Harry and Harriette Moore | Forerunners of the Civil Rights Motion

No account of Brevard’s black history would be complete without a tribute to Harry and Harriette Moore, civil rights activists who were bombed to death in their home in Mims on Christmas night 1951.

Previously, the Moore taught at the county’s only black school in Titusville, paving the way for many black residents to vote. They registered 116,000 with the Florida Democratic Party over six years, a number 51% higher than any other southern state.

Decades before Rosa Parks and Martin Luther King were recognized for their civil rights activism, Harry and Harriette fought for equality.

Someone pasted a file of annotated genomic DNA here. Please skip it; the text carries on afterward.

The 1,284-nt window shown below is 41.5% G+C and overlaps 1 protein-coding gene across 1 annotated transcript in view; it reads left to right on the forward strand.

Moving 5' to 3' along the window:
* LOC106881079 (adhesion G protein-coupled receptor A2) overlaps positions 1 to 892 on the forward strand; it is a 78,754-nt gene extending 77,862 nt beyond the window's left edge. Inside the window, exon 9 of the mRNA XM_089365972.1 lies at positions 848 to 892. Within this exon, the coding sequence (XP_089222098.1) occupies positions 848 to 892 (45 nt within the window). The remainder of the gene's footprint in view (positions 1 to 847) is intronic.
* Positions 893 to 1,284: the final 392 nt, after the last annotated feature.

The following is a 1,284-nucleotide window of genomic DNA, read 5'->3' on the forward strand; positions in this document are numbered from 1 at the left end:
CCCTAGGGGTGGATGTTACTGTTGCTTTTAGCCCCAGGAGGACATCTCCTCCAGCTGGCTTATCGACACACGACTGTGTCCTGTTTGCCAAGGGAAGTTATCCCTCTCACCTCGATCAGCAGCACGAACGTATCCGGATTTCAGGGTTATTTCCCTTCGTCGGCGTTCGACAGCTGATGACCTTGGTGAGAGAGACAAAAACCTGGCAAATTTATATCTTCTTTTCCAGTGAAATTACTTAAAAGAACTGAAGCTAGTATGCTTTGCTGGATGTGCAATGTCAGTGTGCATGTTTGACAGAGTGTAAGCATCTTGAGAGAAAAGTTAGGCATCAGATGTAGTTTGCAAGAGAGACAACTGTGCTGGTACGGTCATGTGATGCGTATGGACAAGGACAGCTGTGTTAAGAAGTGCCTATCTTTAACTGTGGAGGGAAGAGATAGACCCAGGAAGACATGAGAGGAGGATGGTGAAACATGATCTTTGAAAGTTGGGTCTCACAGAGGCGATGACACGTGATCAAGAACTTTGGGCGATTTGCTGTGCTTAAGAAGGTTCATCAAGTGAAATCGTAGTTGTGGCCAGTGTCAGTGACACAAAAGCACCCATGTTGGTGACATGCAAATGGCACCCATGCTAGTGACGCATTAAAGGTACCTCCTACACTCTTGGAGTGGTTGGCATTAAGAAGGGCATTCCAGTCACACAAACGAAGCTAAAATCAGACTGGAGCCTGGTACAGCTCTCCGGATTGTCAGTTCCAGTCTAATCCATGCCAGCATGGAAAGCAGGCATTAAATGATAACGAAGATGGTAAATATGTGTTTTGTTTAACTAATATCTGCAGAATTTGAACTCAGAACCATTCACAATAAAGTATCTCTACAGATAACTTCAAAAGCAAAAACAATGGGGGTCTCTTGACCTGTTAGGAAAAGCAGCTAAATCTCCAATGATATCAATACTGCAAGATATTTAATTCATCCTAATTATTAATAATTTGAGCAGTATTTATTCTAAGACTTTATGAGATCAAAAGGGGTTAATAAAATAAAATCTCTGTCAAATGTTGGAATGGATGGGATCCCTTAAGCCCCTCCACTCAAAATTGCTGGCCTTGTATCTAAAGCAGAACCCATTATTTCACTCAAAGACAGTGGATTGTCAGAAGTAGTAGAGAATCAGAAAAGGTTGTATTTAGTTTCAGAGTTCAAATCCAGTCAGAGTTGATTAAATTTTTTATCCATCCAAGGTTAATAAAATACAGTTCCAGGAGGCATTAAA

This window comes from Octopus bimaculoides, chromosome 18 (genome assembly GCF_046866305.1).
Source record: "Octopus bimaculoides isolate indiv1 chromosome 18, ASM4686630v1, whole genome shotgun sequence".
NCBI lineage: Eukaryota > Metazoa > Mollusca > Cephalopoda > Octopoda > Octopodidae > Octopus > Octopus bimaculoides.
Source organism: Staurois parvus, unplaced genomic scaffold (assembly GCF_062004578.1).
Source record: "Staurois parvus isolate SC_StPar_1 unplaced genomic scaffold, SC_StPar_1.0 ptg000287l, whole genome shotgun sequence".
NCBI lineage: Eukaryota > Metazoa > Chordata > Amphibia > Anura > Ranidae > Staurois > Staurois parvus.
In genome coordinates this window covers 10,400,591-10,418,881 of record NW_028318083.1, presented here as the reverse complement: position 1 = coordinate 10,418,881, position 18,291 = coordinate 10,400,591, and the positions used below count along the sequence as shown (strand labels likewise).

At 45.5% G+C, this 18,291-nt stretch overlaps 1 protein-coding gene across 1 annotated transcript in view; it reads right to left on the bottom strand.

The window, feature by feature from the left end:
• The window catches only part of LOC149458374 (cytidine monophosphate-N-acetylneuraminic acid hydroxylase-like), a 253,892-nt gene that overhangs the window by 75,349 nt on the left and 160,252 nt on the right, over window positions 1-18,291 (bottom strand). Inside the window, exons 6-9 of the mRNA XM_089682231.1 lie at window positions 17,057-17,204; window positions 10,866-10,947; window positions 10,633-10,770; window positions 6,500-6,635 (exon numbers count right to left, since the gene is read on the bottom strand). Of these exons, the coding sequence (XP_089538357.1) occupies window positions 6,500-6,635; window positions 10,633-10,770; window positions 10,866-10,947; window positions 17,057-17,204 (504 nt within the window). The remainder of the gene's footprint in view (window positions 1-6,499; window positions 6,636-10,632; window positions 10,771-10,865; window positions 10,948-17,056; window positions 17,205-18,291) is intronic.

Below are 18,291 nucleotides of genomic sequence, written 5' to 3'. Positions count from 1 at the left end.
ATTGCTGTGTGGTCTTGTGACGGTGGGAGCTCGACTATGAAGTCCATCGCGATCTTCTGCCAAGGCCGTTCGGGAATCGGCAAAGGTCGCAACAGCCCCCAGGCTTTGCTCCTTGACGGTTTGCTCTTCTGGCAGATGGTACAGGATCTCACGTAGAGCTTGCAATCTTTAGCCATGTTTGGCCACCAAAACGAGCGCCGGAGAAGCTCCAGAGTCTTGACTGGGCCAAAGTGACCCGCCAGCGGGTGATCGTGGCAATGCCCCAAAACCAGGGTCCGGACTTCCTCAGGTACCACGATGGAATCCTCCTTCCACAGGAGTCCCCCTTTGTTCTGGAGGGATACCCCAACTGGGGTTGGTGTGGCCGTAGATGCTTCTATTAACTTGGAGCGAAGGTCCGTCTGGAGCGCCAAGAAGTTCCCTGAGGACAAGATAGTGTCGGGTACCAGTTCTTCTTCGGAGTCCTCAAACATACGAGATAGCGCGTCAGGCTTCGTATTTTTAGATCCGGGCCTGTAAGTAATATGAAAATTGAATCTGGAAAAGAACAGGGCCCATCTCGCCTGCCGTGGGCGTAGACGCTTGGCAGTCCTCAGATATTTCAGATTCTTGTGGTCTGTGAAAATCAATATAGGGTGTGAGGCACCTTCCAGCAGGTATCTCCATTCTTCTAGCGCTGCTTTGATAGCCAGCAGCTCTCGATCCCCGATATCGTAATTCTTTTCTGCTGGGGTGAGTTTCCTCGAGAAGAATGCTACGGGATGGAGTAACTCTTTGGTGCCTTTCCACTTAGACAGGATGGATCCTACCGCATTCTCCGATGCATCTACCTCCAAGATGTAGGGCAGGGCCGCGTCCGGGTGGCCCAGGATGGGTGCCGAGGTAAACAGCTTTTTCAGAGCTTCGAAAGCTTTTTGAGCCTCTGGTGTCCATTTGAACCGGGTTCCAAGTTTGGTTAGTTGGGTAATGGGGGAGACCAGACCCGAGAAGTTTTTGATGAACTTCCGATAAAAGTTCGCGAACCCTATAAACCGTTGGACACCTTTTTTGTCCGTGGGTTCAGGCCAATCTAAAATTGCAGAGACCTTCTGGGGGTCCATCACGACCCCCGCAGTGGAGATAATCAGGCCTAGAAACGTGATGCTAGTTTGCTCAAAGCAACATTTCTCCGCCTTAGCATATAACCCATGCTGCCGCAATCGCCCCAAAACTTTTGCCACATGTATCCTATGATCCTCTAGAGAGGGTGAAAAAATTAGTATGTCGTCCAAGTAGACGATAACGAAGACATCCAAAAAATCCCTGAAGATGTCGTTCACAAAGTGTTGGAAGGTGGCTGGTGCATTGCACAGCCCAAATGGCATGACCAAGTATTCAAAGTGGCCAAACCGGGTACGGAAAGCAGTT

In 1934, Moore founded the Brevard County National Association for the Advancement of People of Color (NAACP).

In 1937, Moore, along with the late Supreme Court Justice Thourgood Marshall, and the all-black Florida Teachers Association filed the first Deep South lawsuit to compensate black-and-white teacher salaries. The case was unsuccessful, but it spurred dozens of others who eventually led to the move.

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